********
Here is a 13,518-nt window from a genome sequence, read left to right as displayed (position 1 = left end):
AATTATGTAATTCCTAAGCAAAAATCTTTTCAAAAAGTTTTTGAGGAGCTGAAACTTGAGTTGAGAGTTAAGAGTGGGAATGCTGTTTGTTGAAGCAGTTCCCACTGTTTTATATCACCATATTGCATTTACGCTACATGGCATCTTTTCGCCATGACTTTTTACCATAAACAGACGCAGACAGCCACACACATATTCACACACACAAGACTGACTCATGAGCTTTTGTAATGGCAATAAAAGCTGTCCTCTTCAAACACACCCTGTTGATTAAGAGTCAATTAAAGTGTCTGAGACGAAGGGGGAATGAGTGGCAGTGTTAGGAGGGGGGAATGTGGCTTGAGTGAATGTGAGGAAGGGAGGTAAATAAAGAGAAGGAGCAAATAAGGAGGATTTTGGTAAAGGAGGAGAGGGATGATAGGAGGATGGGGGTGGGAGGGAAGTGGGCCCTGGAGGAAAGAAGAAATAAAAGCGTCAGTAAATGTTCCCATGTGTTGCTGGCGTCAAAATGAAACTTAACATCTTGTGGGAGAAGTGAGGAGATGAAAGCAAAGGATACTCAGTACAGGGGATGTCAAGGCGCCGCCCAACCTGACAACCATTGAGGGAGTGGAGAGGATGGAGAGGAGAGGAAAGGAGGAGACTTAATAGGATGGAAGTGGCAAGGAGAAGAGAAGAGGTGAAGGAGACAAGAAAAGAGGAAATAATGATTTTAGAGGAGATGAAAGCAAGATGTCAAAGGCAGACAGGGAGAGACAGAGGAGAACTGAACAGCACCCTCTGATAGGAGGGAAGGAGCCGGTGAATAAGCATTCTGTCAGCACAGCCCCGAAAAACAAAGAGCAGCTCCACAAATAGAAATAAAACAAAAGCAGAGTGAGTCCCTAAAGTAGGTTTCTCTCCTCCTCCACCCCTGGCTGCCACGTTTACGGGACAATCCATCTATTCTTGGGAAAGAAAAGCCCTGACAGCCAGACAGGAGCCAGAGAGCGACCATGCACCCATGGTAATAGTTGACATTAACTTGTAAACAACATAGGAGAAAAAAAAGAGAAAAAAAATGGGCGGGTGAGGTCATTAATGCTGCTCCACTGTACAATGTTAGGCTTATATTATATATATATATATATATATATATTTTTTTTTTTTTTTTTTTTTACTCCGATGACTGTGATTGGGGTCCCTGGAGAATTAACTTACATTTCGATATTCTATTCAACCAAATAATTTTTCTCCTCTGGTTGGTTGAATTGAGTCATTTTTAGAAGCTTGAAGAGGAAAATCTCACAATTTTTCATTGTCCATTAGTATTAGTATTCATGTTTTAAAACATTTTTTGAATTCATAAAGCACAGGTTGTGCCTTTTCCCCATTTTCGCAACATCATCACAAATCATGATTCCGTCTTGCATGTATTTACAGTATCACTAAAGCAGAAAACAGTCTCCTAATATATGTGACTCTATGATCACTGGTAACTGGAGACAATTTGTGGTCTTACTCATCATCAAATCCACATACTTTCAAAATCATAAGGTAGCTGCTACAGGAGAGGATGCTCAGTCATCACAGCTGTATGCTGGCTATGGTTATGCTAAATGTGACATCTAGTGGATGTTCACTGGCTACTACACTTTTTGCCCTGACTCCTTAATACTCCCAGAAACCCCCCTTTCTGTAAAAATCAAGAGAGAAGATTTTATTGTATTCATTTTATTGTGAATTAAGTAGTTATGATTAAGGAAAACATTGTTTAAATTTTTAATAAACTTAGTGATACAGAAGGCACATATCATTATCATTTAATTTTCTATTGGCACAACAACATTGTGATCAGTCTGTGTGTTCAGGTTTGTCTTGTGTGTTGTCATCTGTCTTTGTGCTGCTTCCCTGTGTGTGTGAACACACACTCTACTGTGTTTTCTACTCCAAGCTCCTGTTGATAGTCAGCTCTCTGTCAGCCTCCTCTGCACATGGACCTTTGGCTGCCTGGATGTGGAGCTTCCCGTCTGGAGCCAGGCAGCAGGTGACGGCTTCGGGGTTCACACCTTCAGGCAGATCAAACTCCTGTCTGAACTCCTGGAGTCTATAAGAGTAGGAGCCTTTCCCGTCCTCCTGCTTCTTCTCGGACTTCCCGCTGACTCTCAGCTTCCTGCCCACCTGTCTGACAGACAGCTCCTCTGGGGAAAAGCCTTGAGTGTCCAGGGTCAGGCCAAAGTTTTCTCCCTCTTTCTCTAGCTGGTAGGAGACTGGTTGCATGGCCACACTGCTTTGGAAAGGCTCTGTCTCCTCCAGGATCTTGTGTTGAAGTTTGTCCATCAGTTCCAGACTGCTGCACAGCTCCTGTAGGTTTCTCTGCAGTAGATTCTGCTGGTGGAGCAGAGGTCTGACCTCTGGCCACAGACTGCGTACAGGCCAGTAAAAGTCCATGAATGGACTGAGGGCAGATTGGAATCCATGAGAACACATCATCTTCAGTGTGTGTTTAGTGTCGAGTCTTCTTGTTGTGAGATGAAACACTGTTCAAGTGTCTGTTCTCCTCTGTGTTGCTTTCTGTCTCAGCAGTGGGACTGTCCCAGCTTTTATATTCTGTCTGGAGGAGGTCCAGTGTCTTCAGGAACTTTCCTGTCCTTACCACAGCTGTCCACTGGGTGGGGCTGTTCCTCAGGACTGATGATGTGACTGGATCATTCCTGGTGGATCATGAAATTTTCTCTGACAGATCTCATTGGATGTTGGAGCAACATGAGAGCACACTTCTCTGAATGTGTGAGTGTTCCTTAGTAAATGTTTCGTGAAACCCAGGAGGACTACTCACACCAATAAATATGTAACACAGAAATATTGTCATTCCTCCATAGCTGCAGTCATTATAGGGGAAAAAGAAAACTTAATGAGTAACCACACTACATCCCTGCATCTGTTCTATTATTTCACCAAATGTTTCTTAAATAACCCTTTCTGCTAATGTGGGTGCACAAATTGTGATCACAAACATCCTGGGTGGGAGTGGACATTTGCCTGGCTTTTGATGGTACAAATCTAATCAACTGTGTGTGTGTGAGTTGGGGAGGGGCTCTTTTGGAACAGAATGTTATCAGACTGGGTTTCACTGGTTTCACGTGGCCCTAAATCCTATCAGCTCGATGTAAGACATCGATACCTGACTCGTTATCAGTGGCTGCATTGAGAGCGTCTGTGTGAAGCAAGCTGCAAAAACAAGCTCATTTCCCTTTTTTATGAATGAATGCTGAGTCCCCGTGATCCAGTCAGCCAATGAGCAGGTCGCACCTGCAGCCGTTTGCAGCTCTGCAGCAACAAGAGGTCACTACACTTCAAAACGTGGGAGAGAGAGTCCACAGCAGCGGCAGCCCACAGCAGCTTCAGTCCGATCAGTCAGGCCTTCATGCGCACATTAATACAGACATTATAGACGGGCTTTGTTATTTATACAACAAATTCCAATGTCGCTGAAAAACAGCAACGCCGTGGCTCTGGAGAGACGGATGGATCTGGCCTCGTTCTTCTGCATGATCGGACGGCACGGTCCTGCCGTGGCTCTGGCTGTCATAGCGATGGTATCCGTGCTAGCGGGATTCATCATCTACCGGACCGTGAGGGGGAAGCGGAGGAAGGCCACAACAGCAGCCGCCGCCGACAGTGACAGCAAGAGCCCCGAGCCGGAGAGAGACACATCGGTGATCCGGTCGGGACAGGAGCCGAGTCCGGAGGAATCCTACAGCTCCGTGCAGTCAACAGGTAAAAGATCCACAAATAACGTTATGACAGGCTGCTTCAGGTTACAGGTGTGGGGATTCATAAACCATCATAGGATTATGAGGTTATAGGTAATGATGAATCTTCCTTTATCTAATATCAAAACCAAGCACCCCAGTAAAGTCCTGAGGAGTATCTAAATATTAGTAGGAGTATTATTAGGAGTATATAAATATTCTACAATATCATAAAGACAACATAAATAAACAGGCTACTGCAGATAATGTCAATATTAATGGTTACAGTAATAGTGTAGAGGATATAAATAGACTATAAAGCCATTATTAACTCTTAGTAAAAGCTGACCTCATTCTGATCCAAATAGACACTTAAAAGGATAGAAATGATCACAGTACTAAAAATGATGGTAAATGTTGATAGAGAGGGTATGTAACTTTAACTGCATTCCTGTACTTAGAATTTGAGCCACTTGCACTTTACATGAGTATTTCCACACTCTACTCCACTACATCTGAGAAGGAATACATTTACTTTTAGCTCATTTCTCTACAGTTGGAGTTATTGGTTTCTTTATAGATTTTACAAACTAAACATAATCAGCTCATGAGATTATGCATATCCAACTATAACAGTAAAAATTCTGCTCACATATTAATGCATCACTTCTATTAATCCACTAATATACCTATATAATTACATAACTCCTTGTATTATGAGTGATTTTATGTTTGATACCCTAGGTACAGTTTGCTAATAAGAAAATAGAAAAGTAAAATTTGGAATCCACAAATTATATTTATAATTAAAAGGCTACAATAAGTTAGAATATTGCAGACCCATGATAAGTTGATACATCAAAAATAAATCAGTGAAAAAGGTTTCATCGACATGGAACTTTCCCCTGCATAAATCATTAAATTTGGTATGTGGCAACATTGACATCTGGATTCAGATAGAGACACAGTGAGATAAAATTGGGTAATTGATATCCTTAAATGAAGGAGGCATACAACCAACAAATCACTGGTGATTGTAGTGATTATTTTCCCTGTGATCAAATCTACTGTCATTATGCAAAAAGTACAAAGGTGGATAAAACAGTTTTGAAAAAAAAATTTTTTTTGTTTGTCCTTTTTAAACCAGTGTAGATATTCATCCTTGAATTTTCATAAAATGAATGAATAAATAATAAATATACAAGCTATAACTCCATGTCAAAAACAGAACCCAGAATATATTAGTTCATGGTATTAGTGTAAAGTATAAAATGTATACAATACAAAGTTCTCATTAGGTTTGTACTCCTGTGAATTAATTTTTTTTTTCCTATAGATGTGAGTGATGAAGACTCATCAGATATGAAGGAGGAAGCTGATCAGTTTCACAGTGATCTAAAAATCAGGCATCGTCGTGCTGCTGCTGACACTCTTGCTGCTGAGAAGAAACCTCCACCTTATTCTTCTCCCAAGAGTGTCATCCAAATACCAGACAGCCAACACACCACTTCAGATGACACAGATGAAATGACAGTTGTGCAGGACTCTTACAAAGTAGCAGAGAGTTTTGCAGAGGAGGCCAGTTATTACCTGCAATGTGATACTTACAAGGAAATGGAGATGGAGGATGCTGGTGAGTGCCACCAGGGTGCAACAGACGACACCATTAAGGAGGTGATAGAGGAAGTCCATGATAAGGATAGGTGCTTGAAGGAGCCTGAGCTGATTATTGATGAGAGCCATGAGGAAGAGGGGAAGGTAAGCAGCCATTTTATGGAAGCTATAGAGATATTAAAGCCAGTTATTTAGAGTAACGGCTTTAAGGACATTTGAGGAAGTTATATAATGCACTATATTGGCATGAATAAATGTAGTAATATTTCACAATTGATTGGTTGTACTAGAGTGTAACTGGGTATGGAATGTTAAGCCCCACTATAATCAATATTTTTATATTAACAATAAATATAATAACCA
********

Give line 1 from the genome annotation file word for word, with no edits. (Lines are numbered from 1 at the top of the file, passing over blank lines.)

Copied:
Here is a 13,518-nt window from a genome sequence, read left to right as displayed (position 1 = left end):